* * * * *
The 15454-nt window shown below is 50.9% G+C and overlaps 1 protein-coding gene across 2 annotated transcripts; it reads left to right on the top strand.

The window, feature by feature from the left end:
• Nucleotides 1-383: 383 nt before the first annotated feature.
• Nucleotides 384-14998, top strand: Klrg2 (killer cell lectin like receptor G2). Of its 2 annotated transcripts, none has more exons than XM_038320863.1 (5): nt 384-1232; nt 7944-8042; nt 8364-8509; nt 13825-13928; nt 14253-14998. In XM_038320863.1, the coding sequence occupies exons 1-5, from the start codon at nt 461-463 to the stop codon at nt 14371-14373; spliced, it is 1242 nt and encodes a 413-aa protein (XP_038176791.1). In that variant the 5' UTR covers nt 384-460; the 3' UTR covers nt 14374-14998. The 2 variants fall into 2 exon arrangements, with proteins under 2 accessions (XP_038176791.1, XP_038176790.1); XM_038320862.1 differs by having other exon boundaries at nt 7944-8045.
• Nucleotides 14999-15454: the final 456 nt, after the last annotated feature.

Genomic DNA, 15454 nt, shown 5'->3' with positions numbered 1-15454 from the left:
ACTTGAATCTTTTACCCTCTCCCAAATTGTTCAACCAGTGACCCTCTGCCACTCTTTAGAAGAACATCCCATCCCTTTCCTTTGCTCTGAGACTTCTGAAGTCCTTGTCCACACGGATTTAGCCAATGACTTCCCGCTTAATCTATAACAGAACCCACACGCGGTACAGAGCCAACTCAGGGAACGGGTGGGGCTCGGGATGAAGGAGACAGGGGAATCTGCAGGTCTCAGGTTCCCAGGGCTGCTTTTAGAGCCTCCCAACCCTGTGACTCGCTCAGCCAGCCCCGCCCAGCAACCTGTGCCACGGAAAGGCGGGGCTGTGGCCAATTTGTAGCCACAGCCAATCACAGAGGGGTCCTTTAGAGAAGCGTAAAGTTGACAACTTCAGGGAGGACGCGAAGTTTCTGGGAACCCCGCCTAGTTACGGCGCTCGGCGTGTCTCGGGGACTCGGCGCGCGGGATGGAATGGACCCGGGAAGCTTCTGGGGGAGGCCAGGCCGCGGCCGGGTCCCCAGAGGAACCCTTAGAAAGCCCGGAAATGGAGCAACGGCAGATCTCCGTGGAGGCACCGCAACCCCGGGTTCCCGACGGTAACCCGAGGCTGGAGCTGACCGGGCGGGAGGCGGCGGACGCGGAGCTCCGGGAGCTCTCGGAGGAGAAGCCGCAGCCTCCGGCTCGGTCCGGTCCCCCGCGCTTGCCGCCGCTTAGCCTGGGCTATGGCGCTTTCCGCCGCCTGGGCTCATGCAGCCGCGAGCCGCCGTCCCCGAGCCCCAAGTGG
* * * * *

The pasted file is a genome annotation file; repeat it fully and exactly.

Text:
The 15454-nt window shown below is 50.9% G+C and overlaps 1 protein-coding gene across 2 annotated transcripts; it reads left to right on the top strand.

The window, feature by feature from the left end:
• Nucleotides 1-383: 383 nt before the first annotated feature.
• Nucleotides 384-14998, top strand: Klrg2 (killer cell lectin like receptor G2). Of its 2 annotated transcripts, none has more exons than XM_038320863.1 (5): nt 384-1232; nt 7944-8042; nt 8364-8509; nt 13825-13928; nt 14253-14998. In XM_038320863.1, the coding sequence occupies exons 1-5, from the start codon at nt 461-463 to the stop codon at nt 14371-14373; spliced, it is 1242 nt and encodes a 413-aa protein (XP_038176791.1). In that variant the 5' UTR covers nt 384-460; the 3' UTR covers nt 14374-14998. The 2 variants fall into 2 exon arrangements, with proteins under 2 accessions (XP_038176791.1, XP_038176790.1); XM_038320862.1 differs by having other exon boundaries at nt 7944-8045.
• Nucleotides 14999-15454: the final 456 nt, after the last annotated feature.

Genomic DNA, 15454 nt, shown 5'->3' with positions numbered 1-15454 from the left:
ACTTGAATCTTTTACCCTCTCCCAAATTGTTCAACCAGTGACCCTCTGCCACTCTTTAGAAGAACATCCCATCCCTTTCCTTTGCTCTGAGACTTCTGAAGTCCTTGTCCACACGGATTTAGCCAATGACTTCCCGCTTAATCTATAACAGAACCCACACGCGGTACAGAGCCAACTCAGGGAACGGGTGGGGCTCGGGATGAAGGAGACAGGGGAATCTGCAGGTCTCAGGTTCCCAGGGCTGCTTTTAGAGCCTCCCAACCCTGTGACTCGCTCAGCCAGCCCCGCCCAGCAACCTGTGCCACGGAAAGGCGGGGCTGTGGCCAATTTGTAGCCACAGCCAATCACAGAGGGGTCCTTTAGAGAAGCGTAAAGTTGACAACTTCAGGGAGGACGCGAAGTTTCTGGGAACCCCGCCTAGTTACGGCGCTCGGCGTGTCTCGGGGACTCGGCGCGCGGGATGGAATGGACCCGGGAAGCTTCTGGGGGAGGCCAGGCCGCGGCCGGGTCCCCAGAGGAACCCTTAGAAAGCCCGGAAATGGAGCAACGGCAGATCTCCGTGGAGGCACCGCAACCCCGGGTTCCCGACGGTAACCCGAGGCTGGAGCTGACCGGGCGGGAGGCGGCGGACGCGGAGCTCCGGGAGCTCTCGGAGGAGAAGCCGCAGCCTCCGGCTCGGTCCGGTCCCCCGCGCTTGCCGCCGCTTAGCCTGGGCTATGGCGCTTTCCGCCGCCTGGGCTCATGCAGCCGCGAGCCGCCGTCCCCGAGCCCCAAGTGG